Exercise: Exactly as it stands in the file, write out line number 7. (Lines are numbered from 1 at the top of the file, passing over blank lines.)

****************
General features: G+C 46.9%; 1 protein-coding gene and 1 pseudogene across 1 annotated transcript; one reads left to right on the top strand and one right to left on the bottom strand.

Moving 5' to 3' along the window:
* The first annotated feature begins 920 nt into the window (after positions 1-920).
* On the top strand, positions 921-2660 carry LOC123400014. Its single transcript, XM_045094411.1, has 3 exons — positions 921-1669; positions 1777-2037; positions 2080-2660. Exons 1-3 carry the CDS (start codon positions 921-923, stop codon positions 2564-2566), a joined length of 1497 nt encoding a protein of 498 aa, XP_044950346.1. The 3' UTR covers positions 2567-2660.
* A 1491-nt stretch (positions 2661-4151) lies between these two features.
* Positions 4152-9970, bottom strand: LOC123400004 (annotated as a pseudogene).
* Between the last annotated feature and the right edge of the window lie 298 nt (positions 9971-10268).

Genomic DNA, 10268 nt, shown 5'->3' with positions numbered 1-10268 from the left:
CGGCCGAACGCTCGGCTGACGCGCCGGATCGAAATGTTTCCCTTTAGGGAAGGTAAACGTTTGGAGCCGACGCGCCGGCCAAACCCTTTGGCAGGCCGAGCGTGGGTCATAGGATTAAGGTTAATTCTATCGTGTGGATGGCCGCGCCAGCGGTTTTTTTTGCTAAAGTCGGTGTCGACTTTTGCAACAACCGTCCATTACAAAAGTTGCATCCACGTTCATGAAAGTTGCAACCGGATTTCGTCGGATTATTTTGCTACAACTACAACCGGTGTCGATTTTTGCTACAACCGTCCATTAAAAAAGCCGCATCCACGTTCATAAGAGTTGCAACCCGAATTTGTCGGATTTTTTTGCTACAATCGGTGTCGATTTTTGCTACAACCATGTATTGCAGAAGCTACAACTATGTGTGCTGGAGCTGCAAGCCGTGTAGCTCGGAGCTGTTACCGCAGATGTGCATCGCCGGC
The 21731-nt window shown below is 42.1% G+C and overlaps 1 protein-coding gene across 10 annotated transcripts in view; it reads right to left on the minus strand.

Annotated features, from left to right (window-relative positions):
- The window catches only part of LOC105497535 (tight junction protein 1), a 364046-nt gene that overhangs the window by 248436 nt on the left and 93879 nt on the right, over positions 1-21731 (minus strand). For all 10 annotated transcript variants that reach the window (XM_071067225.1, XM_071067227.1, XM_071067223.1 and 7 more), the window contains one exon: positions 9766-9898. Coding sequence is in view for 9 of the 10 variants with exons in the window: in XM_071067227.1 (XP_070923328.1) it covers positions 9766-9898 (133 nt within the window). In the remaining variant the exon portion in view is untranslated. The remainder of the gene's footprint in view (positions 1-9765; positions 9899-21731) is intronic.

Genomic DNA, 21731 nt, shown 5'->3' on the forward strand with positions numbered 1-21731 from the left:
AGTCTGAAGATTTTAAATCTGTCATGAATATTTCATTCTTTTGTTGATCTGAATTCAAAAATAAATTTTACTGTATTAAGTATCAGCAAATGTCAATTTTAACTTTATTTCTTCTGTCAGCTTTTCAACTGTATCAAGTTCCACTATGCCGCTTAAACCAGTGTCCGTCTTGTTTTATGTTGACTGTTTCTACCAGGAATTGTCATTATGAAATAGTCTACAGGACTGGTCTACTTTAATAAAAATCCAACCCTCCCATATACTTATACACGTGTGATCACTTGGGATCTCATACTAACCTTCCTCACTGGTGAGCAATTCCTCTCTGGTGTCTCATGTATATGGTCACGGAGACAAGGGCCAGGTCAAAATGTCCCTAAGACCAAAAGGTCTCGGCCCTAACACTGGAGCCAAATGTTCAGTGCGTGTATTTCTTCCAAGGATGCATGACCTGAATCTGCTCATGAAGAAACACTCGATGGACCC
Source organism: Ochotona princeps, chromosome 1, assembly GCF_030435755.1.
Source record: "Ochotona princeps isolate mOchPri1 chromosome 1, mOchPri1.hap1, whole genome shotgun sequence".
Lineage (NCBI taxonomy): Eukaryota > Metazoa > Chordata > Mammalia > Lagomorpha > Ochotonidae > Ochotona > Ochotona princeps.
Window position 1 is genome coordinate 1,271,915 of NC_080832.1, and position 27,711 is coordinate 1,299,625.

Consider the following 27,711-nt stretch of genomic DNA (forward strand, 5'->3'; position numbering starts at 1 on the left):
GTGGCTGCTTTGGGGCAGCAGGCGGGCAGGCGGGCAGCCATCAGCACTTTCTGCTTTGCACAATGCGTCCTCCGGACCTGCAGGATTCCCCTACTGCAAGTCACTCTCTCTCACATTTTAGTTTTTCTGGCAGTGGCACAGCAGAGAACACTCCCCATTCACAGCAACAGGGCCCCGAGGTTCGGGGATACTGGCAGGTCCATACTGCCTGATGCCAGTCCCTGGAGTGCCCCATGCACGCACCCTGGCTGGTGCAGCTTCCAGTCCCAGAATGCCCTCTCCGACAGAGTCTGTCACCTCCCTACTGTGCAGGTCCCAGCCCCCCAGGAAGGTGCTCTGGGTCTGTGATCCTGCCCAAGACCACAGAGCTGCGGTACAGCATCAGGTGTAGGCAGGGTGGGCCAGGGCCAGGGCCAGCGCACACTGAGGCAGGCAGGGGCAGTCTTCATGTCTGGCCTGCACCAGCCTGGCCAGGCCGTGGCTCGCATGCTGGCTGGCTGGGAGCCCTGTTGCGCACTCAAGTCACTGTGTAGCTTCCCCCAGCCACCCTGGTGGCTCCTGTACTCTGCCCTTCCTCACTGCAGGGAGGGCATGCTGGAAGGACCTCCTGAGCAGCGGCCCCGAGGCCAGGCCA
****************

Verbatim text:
* Between the last annotated feature and the right edge of the window lie 298 nt (positions 9971-10268).